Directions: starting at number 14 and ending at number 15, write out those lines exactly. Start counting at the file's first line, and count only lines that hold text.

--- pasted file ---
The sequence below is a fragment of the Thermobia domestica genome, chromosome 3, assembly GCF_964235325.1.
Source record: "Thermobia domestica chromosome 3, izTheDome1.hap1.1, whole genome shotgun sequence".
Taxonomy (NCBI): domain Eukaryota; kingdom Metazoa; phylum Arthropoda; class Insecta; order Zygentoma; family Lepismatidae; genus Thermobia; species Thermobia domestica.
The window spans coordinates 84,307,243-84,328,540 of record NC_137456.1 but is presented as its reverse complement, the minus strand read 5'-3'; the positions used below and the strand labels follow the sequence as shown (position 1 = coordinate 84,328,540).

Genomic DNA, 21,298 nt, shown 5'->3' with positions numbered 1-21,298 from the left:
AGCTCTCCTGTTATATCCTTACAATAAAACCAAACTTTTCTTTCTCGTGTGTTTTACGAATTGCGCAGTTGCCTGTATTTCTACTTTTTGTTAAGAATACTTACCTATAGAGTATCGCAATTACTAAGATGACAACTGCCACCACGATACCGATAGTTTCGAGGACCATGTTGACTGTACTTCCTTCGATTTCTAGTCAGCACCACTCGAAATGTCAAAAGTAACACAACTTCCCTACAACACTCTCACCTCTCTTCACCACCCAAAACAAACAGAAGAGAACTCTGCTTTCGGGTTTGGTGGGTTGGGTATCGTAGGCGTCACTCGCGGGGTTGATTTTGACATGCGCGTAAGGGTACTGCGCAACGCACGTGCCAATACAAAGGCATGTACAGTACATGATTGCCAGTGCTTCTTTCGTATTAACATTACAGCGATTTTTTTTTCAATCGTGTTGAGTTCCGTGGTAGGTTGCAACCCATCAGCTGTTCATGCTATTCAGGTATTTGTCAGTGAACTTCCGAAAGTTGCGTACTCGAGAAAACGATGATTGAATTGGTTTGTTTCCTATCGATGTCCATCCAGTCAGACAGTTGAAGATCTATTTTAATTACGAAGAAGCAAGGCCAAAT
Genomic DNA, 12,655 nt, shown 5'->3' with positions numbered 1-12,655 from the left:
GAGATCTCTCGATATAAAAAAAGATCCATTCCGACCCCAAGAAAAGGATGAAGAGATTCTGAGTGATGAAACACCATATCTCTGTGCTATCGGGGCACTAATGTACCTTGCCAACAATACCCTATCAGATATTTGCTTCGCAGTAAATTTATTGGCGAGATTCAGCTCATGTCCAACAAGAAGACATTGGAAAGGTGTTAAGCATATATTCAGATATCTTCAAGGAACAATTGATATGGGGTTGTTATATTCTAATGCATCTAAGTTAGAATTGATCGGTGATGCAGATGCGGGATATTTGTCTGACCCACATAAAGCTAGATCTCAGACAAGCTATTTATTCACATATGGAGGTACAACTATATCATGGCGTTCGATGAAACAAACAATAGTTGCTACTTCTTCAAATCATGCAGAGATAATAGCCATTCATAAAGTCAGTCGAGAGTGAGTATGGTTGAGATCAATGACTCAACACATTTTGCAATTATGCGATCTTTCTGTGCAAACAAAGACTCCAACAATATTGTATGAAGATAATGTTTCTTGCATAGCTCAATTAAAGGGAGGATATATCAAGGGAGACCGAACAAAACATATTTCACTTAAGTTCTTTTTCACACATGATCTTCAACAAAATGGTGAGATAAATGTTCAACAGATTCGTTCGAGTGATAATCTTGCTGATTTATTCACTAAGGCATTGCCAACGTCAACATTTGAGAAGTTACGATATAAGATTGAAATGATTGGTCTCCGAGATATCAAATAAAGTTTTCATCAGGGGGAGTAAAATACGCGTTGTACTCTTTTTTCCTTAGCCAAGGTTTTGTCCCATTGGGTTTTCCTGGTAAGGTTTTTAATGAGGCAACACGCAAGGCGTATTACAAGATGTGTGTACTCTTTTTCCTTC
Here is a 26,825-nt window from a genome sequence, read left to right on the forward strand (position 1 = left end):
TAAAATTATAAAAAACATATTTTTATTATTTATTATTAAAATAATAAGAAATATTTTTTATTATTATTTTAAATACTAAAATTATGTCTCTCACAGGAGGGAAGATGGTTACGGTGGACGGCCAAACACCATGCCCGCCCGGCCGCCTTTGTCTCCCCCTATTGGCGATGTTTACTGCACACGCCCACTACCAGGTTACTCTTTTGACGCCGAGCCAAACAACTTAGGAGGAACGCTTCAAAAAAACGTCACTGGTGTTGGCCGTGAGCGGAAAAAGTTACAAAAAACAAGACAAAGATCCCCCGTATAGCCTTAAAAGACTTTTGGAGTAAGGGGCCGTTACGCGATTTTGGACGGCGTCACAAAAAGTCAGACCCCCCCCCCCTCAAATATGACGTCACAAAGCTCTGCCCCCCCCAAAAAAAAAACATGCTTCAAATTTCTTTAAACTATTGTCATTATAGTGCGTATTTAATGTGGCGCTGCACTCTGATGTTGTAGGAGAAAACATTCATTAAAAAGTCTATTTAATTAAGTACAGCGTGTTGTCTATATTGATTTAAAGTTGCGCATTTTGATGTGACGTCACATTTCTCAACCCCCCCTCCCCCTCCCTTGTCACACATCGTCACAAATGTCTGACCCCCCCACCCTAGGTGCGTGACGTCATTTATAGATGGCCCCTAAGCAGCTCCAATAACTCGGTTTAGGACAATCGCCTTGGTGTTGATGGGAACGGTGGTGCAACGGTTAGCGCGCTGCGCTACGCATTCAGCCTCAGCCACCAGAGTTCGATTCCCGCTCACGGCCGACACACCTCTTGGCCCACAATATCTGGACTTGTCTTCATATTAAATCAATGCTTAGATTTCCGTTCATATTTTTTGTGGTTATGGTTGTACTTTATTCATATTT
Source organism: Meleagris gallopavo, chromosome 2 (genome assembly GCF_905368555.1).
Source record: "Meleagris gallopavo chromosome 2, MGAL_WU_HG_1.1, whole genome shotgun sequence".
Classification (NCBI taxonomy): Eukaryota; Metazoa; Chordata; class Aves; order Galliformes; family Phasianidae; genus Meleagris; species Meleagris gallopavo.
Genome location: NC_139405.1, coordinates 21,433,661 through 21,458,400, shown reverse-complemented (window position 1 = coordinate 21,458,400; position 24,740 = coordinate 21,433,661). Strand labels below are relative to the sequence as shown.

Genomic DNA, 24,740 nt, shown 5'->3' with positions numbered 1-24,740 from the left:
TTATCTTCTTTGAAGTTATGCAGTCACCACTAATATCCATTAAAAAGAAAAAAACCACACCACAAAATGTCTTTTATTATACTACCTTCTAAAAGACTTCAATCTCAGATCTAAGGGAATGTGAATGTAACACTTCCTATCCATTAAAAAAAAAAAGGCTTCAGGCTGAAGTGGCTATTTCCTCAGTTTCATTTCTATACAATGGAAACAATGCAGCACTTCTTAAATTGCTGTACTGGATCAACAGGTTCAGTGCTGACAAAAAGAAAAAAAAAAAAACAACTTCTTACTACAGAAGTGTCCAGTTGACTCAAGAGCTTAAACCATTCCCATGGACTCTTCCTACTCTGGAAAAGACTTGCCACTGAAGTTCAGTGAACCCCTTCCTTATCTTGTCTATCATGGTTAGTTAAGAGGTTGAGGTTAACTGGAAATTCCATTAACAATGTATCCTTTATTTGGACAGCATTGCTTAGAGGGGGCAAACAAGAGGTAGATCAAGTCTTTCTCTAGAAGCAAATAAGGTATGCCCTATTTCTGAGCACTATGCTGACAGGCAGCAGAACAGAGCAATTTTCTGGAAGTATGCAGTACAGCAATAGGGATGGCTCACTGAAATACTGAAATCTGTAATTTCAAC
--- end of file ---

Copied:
Genome location: NC_139405.1, coordinates 21,433,661 through 21,458,400, shown reverse-complemented (window position 1 = coordinate 21,458,400; position 24,740 = coordinate 21,433,661). Strand labels below are relative to the sequence as shown.

Genomic DNA, 24,740 nt, shown 5'->3' with positions numbered 1-24,740 from the left: